Cruel and Unusual

One of the numerous silver linings that comes with this territory is meeting remarkable people who would be just as remarkable on the outside, but who, on the outside, you’d not be likely to meet, and if you did meet them, neither you nor they would have the time to develop a relationship. I have just come from a long anticipated conversation in the cube of one of such person who, regretably had to disappoint me by saying his lawyer advises he not allow me to tell his story. Setting that disappointment aside, we had a great conversation anyway. With none of the truly interesting details, I will still try to give you the gist of his story. If you’re reading this, that means it has passed muster.

Dr. X had a great career on the staff of a big university with a medical school, hospital and research laboratories. He was a practicing physician for the first part of his career and a research scientist for the latter part. The nature of the work he was doing lent itself to creating a side business, with a number of partners. One partner managed the financial side. Dr. X was quite happy to leave that side of the business to others, because his only requirement for being part of the business was that he have nothing to do with the money (except, of course, at some point, receiving his fair share.)

I can’t tell you why the business came to the attention of federal law enforcement (because I don’t know) except to say it was a financial matter having nothing to do with the medical work Dr. X was doing. The misdeed-doer got a large prison sentence; Dr. X and his partners got smaller ones. Why he is incarcerated will remain a mystery to you and I, and would remain so even if he was inclined to tell because- he doesn’t know either, except that- it just is. He has served 2/3 of his sentence, has had his trial reversed, and continues here while the courts are sorting things out.

Dr. X and I have shared a common interest- reading books about the injustices of our Justice system. I have loaned him and he has read 4 such books now: Cardiac Arrest, By The People, Licensed to Lie, and Three Felonies A Day. He told me that in lieu of his story in detail, he wants me to share this passage from the epilogue to Licensed to Lie, by Sidney Powell:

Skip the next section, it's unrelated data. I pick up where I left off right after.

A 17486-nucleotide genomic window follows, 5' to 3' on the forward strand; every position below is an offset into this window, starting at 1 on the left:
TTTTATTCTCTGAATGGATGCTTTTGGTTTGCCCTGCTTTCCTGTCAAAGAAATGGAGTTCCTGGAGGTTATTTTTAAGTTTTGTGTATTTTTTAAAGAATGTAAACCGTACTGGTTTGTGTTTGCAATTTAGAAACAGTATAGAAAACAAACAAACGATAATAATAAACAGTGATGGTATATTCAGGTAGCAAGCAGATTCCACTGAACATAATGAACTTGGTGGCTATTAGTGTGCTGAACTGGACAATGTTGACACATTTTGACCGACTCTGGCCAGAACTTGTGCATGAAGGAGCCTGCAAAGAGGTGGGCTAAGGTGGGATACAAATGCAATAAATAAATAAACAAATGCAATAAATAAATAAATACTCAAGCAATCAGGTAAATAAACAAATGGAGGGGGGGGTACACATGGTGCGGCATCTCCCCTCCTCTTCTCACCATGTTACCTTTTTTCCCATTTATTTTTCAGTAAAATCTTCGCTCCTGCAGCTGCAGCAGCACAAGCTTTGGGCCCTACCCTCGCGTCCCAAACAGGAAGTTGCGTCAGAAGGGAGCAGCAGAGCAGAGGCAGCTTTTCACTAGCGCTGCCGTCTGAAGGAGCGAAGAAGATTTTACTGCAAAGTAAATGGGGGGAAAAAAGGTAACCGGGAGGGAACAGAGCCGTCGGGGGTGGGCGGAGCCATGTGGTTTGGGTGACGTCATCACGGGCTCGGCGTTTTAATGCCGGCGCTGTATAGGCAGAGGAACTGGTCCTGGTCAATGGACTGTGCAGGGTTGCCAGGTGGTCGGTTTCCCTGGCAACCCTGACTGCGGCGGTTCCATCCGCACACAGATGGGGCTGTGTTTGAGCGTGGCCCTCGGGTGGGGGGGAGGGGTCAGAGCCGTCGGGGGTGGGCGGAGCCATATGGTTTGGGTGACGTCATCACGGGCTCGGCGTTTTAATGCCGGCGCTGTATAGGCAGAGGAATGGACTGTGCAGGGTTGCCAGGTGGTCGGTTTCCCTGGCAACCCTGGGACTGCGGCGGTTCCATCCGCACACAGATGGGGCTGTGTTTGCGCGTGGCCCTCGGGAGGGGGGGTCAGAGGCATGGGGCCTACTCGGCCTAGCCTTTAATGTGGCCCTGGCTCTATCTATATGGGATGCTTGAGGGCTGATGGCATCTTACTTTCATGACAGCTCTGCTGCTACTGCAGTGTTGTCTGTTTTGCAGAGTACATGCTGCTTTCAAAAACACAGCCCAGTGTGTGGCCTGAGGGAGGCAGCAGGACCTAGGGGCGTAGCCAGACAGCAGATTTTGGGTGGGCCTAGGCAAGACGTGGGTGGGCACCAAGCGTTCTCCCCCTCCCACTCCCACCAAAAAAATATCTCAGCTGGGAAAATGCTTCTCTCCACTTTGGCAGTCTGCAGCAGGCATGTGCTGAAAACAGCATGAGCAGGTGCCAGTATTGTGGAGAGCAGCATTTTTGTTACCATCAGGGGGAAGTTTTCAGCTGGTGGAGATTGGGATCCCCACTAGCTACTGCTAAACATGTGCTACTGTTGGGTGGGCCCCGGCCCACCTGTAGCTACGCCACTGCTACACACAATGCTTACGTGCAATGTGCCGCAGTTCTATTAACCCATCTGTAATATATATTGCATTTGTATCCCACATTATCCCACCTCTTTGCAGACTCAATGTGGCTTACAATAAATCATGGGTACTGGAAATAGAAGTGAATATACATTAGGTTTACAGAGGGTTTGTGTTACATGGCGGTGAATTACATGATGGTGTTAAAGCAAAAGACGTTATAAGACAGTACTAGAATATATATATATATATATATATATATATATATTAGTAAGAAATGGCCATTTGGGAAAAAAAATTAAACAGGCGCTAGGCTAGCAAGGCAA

“The collateral damage from a wrongful prosecution is beyond measure. Marriages are shattered, children are left parentless, careers ended, families devastated, finances ruined- all for what? To advance the career of a headline-grabbing, ethically, morally, and legally corrupt prosecutor? An indictment and corrupt criminal prosecution lives forever. Minutes turn into hours, then days, months, and years- stolen and destroyed in the calculated corruption of justice by the very people who are sworn and empowered to protect us. When an innocent person is imprisoned, either the guilty person is still free or there is no guilty party at all because no actual crime has been committed. The administration of justice is robbed of any validity, and society loses from all sides. The majority of the public- and now even good lawyers- have no faith in the fairness of our system.”

Dr. X has a special event planned with his family when he gets out. It is an event that is necessary for him, and I imagine for his family, before he lives out the rest of his days.

There needs to be a proper memorial service for his wife who passed away shortly after his incarceration. He needs it for her to be memorialized, that is, for the memories of her to be shared amongst the family- with his kids, their spouses, and his grandkids.

Even though he self-surrendered to a ‘non-custody federal prison camp’, he was not permitted by the American justice system, to attend her funeral.